Anisometropic Amblyopia

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Anisometropic amblyopia is the second most common cause of amblyopia. Anisometropic amblyopia occurs when unequal focus between the two eyes causes chronic blur on one retina. Anisometropic amblyopia can occur with relatively small amounts of asymmetric hyperopia or astigmatism. Generally, larger amounts of anisomyopia are necessary for amblyopia to develop.

Anisometropic amblyopia is an insidious disease because unlike strabismic amblyopia, the eyes appear normal to an observer. Anisometropic amblyopia is most commonly caught by vision screening either in a pediatrician’s office or in the school system.
 

Contents

Prevalence 

The prevalence of amblyopia is reported as 2-4% in North America and is the primary cause of unilateral vision loss in children[1]. According to Hess et al., one third of amblyopia cases are caused by anisometropia, one third by strabismus and one third from a combination of the two[2]. However, other authors have reported that 50% of cases with amblyopia are caused by anisometropia[3].

Etiology

As previously discussed, anisometropic amblyopia can occur when there is a difference in refractive error between the two eyes.

Neuro-pathophysiology
It is generally accepted that pathological changes from amblyopia occur primarily in the primary visual cortex and lateral geniculate nucleus. Experiments by Hubel and Wiesel were the first to demonstrate neuronal loss in the primary cortex (V1) using experimental deprivation amblyopia in kittens[4]. Subsequent amblyopia studies in animals have shown neurological changes in layer IVc of V1 and the lateral geniculate nucleus[1].

Recent studies using PET, FMRI and VEP have verified that there is significant loss of neural activity in the visual cortex. However, the ocular dominance columns do not appear to shrink in size in patients with strabismic or anisometropic amblyopia[5]
 

Diagnostic Testing

Although amblyopia is most commonly detected by a difference in optotype visual acuity, studies have shown that changes occur in different areas of the visual system. Deficits from amblyopia affect neuronal receptive fields, contrast sensitivity, and grating acuity. These areas of the visual system may be affected differently depending on the type of amblyopia (deprivation, strabismus, anisometropia).

Receptive Fields
It is well known that patients with amblyopia show better visual acuity with isolated or single letter visual acuity than linear acuity. This is recognized as the crowding phenomenon and is speculated to be caused by contour interaction[6]. Studies using spatial summation have shown that neuronal receptive fields are larger in the amblyopic visual system. This may explain why patients with amblyopia have difficulty resolving surrounding characters of similar size when testing their amblyopic eye[1].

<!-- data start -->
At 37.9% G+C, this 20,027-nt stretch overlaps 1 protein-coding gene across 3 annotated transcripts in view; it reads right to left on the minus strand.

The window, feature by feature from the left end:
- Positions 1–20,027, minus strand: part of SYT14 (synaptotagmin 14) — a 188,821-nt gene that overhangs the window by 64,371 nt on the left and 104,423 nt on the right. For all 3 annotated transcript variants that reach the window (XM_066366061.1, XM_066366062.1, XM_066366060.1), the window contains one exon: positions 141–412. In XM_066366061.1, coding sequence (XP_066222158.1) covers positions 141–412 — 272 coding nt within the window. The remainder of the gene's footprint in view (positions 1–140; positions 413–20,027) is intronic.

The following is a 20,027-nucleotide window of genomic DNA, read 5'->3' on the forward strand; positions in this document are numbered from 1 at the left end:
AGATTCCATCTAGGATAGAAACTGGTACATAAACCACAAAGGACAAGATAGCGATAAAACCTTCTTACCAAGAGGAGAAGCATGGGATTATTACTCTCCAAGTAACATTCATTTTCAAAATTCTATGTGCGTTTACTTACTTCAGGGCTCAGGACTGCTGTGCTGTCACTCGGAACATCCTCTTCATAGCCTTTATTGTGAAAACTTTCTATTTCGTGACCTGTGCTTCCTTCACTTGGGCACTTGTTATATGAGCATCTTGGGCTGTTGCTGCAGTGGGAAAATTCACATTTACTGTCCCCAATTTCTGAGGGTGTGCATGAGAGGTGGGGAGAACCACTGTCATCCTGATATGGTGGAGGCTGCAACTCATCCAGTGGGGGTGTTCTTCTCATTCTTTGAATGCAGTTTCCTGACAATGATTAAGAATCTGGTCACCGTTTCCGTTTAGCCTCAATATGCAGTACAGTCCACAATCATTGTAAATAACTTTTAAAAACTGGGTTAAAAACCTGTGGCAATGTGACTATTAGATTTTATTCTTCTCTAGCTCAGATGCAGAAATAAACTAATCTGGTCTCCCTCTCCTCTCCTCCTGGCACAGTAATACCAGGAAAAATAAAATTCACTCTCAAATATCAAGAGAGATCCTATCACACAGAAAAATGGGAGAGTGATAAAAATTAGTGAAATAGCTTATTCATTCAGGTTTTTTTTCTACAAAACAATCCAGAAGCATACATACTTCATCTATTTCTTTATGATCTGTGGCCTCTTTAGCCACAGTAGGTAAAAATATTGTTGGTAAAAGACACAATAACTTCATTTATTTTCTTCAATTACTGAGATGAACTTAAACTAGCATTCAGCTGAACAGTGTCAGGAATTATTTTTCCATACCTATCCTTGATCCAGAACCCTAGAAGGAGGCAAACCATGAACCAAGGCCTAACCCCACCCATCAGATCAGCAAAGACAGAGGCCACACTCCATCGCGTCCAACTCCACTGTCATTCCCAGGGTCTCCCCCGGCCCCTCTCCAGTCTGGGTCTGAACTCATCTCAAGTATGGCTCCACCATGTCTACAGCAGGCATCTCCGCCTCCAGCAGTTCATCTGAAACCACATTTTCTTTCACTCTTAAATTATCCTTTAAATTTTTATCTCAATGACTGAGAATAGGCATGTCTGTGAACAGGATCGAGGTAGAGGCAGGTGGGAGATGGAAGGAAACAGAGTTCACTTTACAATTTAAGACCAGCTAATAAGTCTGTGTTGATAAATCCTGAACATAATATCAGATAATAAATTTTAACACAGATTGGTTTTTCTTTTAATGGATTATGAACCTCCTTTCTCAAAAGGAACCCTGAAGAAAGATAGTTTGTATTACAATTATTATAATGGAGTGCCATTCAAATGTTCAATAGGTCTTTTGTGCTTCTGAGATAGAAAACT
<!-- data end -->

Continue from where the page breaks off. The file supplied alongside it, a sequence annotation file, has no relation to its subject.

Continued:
Contrast Sensitivity
Many studies have shown that contrast sensitivity is decreased in patients with amblyopia. The decrease in contrast sensitivity for patients with anisometropic amblyopia is more pronounced at mid and high spatial frequencies[3][7]. In 1980 Hess et al. demonstrated that patients with anisometropia amblyopia have decreased contrast sensitivity across the entire visual field (central and peripheral field). Conversely, contrast sensitivity was only decreased in the central visual field in patients with strabismic amblyopia. A recent study by Levi et al. found that contrast sensitivity was reduced in anisometropic amblyopia, however these contrast deficits were not apparent in bilateral refractive amblyopia[8].

Grating Acuity
Grating acuity and Vernier acuity have been shown to be equally decreased in patients with anisometropic amblopia. However, patients with amblyopia secondary to strabismus show a greater loss of Vernier acuity than grating acuity[3]. Patients with anisometropic amblyopia do not show any visual field asymmetry when testing vertical grating resolution. Conversely, vertical grating resolution is asymmetric in patients with strabismic amblyopia and is dependent on their type of eye-misalignment[6].

Treatment 

Treatment of anisometropic amblyopia starts with eliminating the competitive advantage of the dominant eye. This is usually done by prescribing the cyclopegic refraction to the child for full time wear. Sometimes children will not tolerate their full hyperopic correction and so symmetric decreases in plus lens power may be required. Some children will respond to refractive correction alone.
For those with residual amblyopia after refractive correction, the next step is optical penalizations for the dominant eye. There are a number of techniques for optical penalization including occlusion (both part time and full time), placement of filters, refractive defocus, and pharmacologic blurring. The positives and negatives of different penalization techniques are discussed below.

Refractive Correction
Studies have shown that some patients with anisometropic amblyopia may show improvement in visual acuity while wearing their glasses full-time, without concurrent patching. A retrospective study by Steele et al. showed that one third of the patients with pure anisometropic amblyopia resolved without the need of occlusion therapy. The length of recovery time was directly proportional to the severity of amblyopia. The mean time to resolution was 5.8 months[9]. In 2006 a prospective study by PEDIG reported that 27% of children with anisometropic amblyopia aged 3 to 6 resolved with spectacles alone. Visual acuity continued to improve in 48% of patients beyond 5 weeks[10].

Patching
A child maintains a high level of cortical synaptic plasticity until they reach visual maturity (approximately 7 to 9 years of age). During these early years, amblyopic neural deficits and vision loss can be reversed by occluding the non-amblyopic eye. Visual plasticity is inversely related to a child’s age, thus patching is more effective at an early age. However, there are studies that have shown that occlusion therapy can be effective in adolescent children[11][12] .